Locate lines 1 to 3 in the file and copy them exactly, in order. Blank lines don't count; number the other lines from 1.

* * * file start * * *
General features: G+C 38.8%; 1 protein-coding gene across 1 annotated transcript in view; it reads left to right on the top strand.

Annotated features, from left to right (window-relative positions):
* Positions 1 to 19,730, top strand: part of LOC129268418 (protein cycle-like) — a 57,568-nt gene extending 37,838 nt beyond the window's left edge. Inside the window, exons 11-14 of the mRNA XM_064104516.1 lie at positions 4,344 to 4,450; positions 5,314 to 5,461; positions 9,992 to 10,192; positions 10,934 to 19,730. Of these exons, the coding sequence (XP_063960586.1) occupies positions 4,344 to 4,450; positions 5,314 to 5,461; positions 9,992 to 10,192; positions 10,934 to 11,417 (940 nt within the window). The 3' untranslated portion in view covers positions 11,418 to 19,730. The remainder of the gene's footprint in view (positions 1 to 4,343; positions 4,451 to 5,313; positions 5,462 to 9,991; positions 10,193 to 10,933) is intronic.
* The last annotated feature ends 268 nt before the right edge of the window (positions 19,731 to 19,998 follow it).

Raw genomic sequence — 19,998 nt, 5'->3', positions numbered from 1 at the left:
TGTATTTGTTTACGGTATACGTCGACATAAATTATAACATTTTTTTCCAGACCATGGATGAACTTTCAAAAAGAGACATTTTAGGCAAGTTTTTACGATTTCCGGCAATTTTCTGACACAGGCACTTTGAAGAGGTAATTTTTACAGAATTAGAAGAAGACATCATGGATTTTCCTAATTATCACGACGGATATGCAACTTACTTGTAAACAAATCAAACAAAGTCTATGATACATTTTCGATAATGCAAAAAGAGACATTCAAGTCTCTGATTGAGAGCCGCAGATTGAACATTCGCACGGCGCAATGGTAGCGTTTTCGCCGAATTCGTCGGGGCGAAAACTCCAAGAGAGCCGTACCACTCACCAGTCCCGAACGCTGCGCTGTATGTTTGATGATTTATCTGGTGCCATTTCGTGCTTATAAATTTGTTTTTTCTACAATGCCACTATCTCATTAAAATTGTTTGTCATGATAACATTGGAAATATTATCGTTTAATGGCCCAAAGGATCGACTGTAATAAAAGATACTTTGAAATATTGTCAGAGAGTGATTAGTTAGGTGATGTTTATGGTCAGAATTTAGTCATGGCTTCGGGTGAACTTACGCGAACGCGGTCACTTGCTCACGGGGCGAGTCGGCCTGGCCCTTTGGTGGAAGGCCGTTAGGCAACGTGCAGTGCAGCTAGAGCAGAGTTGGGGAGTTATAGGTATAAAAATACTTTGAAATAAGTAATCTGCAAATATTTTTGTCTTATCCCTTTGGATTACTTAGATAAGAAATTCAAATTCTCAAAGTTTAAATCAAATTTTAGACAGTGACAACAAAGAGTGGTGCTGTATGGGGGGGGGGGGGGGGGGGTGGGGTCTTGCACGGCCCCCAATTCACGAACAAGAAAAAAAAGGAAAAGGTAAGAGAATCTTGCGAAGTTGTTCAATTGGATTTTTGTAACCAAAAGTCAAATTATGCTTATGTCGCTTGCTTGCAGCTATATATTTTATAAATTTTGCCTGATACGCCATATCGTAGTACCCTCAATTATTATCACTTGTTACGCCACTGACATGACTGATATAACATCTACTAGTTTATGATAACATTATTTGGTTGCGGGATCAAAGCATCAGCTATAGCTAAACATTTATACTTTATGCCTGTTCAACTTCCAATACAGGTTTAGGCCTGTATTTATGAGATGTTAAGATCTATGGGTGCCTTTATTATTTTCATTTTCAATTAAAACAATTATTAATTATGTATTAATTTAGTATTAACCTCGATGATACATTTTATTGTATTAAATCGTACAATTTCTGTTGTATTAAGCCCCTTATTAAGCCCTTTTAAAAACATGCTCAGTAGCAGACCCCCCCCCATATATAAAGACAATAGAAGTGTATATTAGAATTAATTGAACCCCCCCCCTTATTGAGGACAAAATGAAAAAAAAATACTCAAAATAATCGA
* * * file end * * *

General features: G+C 38.8%; 1 protein-coding gene across 1 annotated transcript in view; it reads left to right on the top strand.

Annotated features, from left to right (window-relative positions):
* Positions 1 to 19,730, top strand: part of LOC129268418 (protein cycle-like) — a 57,568-nt gene extending 37,838 nt beyond the window's left edge. Inside the window, exons 11-14 of the mRNA XM_064104516.1 lie at positions 4,344 to 4,450; positions 5,314 to 5,461; positions 9,992 to 10,192; positions 10,934 to 19,730. Of these exons, the coding sequence (XP_063960586.1) occupies positions 4,344 to 4,450; positions 5,314 to 5,461; positions 9,992 to 10,192; positions 10,934 to 11,417 (940 nt within the window). The 3' untranslated portion in view covers positions 11,418 to 19,730. The remainder of the gene's footprint in view (positions 1 to 4,343; positions 4,451 to 5,313; positions 5,462 to 9,991; positions 10,193 to 10,933) is intronic.